Fierce Fighting

Due to the growing number and manpower of partisan "cheti" and detachments, in April 1943 they were organized in People's Liberation Rebel Army(NOVA). NOVA divided Bulgaria in 12 "Rebel Operative Zones" which implied BWP's intention of seizing power. The Bulgarian authorities responded by reinforcing the persecution of the resistance members. Thousands of opposition activists were killed, imprisoned or interned. The government created a special gerndarmerie force which received almost unlimited power to pursue the partisans. The gendarmes became notorious for carrying out atrocities against captured partisans and their "yatatsi". Gendarmerists and police also became increasingly involved in harassment, arson and murders of partisans' families. Partisans staged attacks on railroads and warehouses, used by the German or the Bulgarian forces. When that was possible, they captured villages to organize meeting in support of the FF, destroy police and tax archives and supply themselves with food and arms.

BCP increased its activity among the Bulgarian soldiers. A frequent event was the army's low effectiveness in fighting partisan detachments. A significant number of soldiers desert to join the partisans. Such events were mainly observed in the Bulgarian forces in Yugoslavia and Greece. 7 partisan detachments were created by transformed former army battalions, which organizedly sided with the partisans. Most prominent soldier-partisan commanders were Ditcho Petrov and Atanas Rusev.

In the spring of 1944 the Bulgarian government decided to crush the partisans and mobilised about 100 000 soldiers, policemen and gendarmes, which were thrown in mass actions against the guerrillas. The result is far from the desired - as the Red Army advances towards the Balkans even more people joined the resistance. NOVA grows as a significant military force. In the Tran, Rhodopes, Sredna gora regions the partisans were a constant threat to the government authorities.

Taking over the power

On the 2 September 1944 the pro-German government of Ivan Bagryanov stepped down threatened by the Red Army's advance towards Bulgaria's borders. A pro-Western government of the former legal opposition came to power. It ordered the army not to resist advancing Soviet forces, demanded that the Wehrmacht leave, broke the union with Germany and started negotiations with NOVA commander Dobri Terpeshev. The right wing Agrarians, who controlled the government, offered the FF some minister seats. In the meantime, the police and the army continued to pursue the partisans, unchecked by thecivil power. Advancing Soviet troops gave the Communists self-confidence and they reject the right Agrarians' offer.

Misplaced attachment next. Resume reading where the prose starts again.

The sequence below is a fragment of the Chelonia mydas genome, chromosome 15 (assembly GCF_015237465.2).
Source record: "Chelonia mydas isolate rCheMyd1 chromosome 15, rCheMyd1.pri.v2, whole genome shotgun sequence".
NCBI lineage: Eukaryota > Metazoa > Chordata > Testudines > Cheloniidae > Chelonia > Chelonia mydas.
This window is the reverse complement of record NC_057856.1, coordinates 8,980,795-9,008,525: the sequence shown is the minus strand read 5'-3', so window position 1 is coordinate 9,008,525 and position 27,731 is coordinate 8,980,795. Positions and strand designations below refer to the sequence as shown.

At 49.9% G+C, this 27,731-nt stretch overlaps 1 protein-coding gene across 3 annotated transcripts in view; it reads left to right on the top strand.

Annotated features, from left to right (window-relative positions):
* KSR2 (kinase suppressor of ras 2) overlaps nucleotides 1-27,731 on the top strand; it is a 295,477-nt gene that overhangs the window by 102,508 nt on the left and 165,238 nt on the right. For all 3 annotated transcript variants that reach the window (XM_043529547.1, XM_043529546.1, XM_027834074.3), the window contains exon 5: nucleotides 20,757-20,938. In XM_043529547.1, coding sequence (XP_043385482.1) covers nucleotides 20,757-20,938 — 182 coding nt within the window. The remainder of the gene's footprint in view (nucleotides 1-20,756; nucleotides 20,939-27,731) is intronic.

Between 6 and 9 September 1944 170 Bulgarian towns and villages were captured by the partisans. On the 9 September Terpeshev ordered all partisans to descend from the mountains and seize power in all of Bulgaria - '"All brigades, battalions and cheti of the people's liberation army are to capture the villages and towns and install FF committees in them"'. In Sofia, "Zveno" mobilised its influence in the military and strong army detachments, including the Tank brigade, sided with the FF and staged a coup in the night of 8/9 September.

Soon after FF's seizure of power the partisans became the first forces to resist the attempted return of the Wehrmacht in Bulgaria on its western and northwestern border. Bulgarian partisans also participate in the liberation from Nazi occupation of some towns and villages in Serbia, Kosovo and Greece. After the 9 September and prior to Bulgaria's army joining the Allies' fight against the Axis, former partisans were placed on key positions in the Bulgarian military to ensure its loyalty. Former partisans also build up the new People's Militia, which replaced the Bulgarian police. They allegedly participated in mass retaliation which took the lives of thousands of former civil servants, policemen and gendarmes.

Partisan force's scale

The ultimate number of the partisans remains controversial. According to official historiography under Todor Zhivkov, the NOVA numbered around 30,000. A post-democratic changes research points out a number around 9,900. At the eve of the seizure of power by the FF, the functioning partisan units were one partisan division, 9 partisan brigades, 37 partisan detachments and an unknown number of "cheti" and combat groups. In the clashes with government and German forces and as a result of torture and executions 9140 partisans and 20 070 "yatatsi" died between 1941 and 1944. 1590 people were sentenced to death for revolutionary activity.